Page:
Lots of companies are now looking at marketing for VR, and new headsets are being developed right now and… it just keeps coming!

I can't wait to see all the VR headsets released next year. I think that is what we developers and the general public are looking to happen in 2015. The first question I have to answer everytime someone plays my game, Pixel Rift: "When can I buy an Oculus Rift?"

To make VR happen we need big franchises releasing VR headsets to the general public. Then developers can release their games and we can start to talk about business.

Tomas Mariancik Designer

VR game developer.

I think that year 2014 saw a huge step for VR. We got Oculus DK2 with positional tracking and much better display, which significantly helped with motion sickness and improved the immersion and overall pushed the experience miles forward from DK1.

And as the Crescent Bay prototype showed us, CB1 in 2015 (presumably) is going to push it even further, to the point where it's a compelling device for regular users.

We saw a lot of new products and companies aimed at VR as well as more polished content as developers get more familiar with developing for VR, which will be important factor for the launch. The awareness of virtual reality spread like fire. For example people are doing VR "let's play" videos, watched by millions of people. Google reacted with Google Cardboard, and there's even South Park episode on the Oculus. It's getting out there!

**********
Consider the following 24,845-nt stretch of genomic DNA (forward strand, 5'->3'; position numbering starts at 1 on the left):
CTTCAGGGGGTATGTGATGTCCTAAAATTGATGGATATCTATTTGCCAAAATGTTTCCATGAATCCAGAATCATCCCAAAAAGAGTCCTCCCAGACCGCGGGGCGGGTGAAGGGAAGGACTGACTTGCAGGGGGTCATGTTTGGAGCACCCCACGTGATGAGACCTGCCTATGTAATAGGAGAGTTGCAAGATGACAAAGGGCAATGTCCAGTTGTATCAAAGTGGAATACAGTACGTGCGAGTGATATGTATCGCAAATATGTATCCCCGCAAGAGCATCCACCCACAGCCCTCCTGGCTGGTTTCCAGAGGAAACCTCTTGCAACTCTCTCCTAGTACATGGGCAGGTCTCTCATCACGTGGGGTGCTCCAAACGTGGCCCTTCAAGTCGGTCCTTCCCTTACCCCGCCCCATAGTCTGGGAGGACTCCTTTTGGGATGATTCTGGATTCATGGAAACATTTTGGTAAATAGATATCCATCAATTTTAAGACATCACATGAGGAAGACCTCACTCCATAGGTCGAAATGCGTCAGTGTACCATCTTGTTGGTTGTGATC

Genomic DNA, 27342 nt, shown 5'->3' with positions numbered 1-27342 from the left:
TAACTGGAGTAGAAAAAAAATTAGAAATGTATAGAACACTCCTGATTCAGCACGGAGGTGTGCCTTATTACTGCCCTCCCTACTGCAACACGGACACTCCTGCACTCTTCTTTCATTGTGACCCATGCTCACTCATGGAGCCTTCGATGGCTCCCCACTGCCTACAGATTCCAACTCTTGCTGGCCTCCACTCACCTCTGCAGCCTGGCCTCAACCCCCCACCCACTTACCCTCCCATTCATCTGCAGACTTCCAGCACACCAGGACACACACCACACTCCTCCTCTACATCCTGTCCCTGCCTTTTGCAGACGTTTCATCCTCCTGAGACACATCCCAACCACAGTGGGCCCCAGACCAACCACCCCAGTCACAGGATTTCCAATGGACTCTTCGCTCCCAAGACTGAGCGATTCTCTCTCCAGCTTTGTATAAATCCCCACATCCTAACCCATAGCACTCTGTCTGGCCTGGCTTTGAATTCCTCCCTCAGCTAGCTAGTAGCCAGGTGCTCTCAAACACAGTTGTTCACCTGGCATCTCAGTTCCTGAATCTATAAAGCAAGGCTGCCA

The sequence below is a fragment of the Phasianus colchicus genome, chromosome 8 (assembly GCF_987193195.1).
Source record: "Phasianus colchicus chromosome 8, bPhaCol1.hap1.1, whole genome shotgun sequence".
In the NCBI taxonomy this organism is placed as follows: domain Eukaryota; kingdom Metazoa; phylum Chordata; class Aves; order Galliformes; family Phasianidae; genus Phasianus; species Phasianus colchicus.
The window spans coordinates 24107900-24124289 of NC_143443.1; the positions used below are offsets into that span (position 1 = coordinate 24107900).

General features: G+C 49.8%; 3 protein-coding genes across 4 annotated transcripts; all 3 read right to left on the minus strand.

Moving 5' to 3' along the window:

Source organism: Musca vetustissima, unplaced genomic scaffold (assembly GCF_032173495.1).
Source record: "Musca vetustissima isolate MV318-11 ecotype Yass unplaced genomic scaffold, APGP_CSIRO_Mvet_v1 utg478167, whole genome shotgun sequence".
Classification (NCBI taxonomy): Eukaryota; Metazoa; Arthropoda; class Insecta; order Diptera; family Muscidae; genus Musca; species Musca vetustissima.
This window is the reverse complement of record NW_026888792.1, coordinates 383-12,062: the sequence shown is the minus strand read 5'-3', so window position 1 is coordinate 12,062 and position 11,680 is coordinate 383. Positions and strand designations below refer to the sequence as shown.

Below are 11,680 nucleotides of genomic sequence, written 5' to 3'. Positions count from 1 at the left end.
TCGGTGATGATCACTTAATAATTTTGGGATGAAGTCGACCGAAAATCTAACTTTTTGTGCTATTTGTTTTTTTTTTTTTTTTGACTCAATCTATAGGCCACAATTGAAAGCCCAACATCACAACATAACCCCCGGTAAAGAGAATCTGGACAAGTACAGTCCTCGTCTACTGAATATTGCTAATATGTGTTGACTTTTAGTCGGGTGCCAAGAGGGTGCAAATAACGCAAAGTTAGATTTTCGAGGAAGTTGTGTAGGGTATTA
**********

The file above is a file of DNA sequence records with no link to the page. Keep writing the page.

I'm excited for the consumer launch of VR, where it'll no longer be marketed as developer device, but at the same time I'm anxious to get good quality content ready, to be one of the first to offer people a good quality VR experience.

I think that there are many exciting uses for VR outside of gaming. I'm working on a project involving VR in education/infoverse and we're planning to open it up to more people and allow them to create exciting content for VR, from within VR.

Bertrand Nepveu CEO & Founder Vrvana

Don't forget the Totem HMD with our hardware acceleration, inside-out positional tracking, real-world view and augmented reality.

VR will be a revolution like the smartphone one that happened with the launch of the iPhone.

Vrvana's Toetem HMD is looking to give Oculus Rift some stiff competition.

 

Yes. Spanner's his real name. And, yes, he's heard that joke before.